What do you like best about your practice area?

What I love about M&A is that it forces you to be a dynamic thinker and requires a diverse set of skills. As dealmakers, we’re often interacting with the upper ranks of our clients, including board members, C-Suite executives, and, of course, general counsels. Over the course of a company’s history, M&A borders on the “extraordinary”; as a lawyer, being able to work at such a high level in these transformational matters is equally extraordinary. I also really enjoy the pace of M&A. At times, it can be frenetic, but you’re able to move from one deal to the next relatively quickly; there is always something new and exciting in the pipeline. The transactions are different enough that the work does not get monotonous, but similar enough to call on your previous experiences, creating a nice balance.

What is unique about your practice area at your firm?

The M&A practice at S&C calls upon so many resources at the firm across practice areas, which is reflective of how we’ve built our transactional practice more broadly. For example, in many cases, our lawyers in our regional offices have spent significant time either in New York or interacting with lawyers in New York, and so all of us have a consistent approach to problem solving and client service. I love when a client tells me that he or she has an integrated experience while dealing with my colleagues across our offices in Europe or Asia—it’s a win from the client’s perspective and a win from the firm’s perspective, too. We recently advised on a record-breaking cross-border deal that brought together lawyers across our regional offices (New York, London, and Frankfurt) and also across practice groups (antitrust, capital markets, environmental, executive compensation, finance, intellectual property, M&A, regulatory, and tax). Our ability to work seamlessly across practice groups and offices is what sets us apart and makes us unique. It allows us to serve our clients in a highly efficient way.

What kinds of experience can summer associates gain in this practice area at your firm?

We make a real effort to give our summer associates substantive experience. I work with my summer associates just as though they were regular associates—we focus less on labeling people based on tenure and more on individuals and their willingness and ability to challenge themselves. That being said, we also want our summer associates to strike the right balance between doing meaningful work and taking advantage of the terrific social opportunities that we offer. At the end of the day, we’re looking for matches—if you’re a summer associate at S&C, we already think you’re a match for us, but you need to confirm that we’re a match for you, too.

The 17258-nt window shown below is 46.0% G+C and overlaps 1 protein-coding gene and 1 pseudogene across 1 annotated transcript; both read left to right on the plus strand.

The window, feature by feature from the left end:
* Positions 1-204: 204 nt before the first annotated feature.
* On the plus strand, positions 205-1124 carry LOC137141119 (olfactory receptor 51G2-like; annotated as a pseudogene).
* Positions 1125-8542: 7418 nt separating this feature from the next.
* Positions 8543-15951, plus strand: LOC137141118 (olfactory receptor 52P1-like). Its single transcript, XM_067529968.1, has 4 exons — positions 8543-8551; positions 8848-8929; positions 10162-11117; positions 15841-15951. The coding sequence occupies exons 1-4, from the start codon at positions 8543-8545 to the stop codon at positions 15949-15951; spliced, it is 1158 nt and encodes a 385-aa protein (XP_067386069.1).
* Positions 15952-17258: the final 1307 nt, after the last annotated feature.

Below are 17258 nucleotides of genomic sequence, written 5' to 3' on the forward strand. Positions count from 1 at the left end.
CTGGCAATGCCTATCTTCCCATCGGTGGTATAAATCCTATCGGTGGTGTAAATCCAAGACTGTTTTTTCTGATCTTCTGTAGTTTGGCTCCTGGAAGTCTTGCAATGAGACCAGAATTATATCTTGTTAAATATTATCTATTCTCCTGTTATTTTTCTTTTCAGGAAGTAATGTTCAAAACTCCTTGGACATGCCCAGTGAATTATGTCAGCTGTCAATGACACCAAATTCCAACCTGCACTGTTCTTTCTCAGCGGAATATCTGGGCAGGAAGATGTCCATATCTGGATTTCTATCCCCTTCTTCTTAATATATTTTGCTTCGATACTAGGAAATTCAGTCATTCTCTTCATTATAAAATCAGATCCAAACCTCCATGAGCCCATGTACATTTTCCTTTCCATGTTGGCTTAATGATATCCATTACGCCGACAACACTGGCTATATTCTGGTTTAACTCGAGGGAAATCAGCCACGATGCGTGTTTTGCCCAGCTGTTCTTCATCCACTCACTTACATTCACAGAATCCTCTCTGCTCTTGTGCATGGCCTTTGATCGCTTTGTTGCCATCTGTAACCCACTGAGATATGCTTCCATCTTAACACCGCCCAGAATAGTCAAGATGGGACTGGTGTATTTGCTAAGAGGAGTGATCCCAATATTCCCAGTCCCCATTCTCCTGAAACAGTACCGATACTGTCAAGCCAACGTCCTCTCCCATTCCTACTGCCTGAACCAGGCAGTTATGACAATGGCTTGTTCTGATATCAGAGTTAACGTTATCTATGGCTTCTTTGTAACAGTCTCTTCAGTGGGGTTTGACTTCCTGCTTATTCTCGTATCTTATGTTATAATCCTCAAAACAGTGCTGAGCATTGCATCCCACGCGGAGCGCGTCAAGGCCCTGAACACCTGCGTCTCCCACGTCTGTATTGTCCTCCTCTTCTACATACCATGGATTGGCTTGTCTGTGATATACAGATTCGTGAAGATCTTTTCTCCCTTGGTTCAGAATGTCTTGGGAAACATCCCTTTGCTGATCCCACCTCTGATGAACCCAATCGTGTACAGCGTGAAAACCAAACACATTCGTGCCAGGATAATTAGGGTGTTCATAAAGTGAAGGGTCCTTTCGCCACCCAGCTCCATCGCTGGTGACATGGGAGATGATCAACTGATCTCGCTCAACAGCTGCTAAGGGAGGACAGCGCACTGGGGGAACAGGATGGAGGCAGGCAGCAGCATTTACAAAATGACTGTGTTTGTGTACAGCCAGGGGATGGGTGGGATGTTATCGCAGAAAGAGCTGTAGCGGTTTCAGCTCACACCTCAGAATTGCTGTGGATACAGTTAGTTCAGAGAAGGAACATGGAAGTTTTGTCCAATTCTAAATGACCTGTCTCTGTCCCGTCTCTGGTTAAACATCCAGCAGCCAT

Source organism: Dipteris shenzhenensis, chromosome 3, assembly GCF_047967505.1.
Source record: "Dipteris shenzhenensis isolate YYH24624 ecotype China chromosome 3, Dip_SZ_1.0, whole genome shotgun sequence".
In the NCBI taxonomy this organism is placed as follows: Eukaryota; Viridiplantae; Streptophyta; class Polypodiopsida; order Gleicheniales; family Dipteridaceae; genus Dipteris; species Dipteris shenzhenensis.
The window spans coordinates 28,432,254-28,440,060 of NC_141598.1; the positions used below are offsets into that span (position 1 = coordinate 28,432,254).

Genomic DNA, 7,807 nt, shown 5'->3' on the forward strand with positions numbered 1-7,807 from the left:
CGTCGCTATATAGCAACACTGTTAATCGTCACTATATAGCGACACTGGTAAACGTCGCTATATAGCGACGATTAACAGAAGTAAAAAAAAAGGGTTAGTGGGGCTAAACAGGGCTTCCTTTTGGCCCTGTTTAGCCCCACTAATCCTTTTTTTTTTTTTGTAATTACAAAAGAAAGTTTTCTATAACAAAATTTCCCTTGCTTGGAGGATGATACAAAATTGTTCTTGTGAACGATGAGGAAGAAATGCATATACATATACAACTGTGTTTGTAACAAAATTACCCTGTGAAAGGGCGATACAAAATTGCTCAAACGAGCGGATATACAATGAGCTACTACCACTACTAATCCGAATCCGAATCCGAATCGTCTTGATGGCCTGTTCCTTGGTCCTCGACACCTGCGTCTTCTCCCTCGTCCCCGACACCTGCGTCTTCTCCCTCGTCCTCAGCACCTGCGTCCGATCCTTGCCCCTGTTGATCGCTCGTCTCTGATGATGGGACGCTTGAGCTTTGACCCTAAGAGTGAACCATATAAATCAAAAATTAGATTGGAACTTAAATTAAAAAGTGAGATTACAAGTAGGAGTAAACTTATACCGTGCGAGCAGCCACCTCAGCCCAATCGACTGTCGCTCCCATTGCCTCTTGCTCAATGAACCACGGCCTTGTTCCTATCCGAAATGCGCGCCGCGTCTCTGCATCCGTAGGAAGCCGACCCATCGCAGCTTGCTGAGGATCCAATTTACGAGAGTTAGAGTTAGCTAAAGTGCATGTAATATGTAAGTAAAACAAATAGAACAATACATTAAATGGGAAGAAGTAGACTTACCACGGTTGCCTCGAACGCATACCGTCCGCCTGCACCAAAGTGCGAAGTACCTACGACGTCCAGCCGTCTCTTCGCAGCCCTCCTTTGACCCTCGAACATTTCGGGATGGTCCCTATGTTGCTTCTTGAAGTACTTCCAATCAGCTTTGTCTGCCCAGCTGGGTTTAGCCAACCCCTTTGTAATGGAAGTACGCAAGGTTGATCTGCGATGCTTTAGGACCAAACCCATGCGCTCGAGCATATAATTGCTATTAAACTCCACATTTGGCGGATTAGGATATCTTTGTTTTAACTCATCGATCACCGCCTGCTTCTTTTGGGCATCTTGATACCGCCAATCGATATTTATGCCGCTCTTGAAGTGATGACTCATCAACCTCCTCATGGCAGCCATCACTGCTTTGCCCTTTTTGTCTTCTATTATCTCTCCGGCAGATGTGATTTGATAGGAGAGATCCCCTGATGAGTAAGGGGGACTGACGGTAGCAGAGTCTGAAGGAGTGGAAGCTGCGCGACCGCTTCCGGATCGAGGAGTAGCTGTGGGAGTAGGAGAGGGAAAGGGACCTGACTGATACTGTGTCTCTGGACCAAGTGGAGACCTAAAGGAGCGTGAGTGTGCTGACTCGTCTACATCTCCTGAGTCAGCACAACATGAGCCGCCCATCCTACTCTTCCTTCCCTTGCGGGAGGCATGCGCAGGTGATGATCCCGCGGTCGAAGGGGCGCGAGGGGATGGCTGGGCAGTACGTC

What are some typical career paths for lawyers in this practice area?

M&A lawyers tend to be highly desirable in the marketplace, and I think the career paths for associates in this area are unlimited. As a truly business-minded lawyer, you need to be dynamic and quick on your feet in order to be successful; employers are naturally drawn to these attributes when they are looking at potential candidates. Junior M&A lawyers get to see the entire scope of their deals and get an A-to-Z look at the inner workings of strategy, negotiations, drafting, and people skills—there’s no doubt that future employers appreciate that type of well-rounded perspective. As a result, there are lots of different opportunities available to M&A lawyers. I’ve seen people go in-house to important firm clients, into investment banking, into private equity—the list goes on.

Keith Pagnani, Partner—General Practice

Recognized by The American Lawyer as “Dealmaker of the Week” for his role advising UnitedHealth in its subsidiary OptumRx’s $12.8 billion combination with Catamaran Corporation and “Dealmaker of the Year” for his role advising Alcon, Inc.’s independent directors committee in Alcon’s $52.9 billion acquisition by Novartis AG, Keith Pagnani is actively involved in Sullivan & Cromwell’s M&A practice and has broad experience representing buyers, sellers, special committees of independent directors, and financial advisers on a wide range of domestic and international merger and acquisition transactions.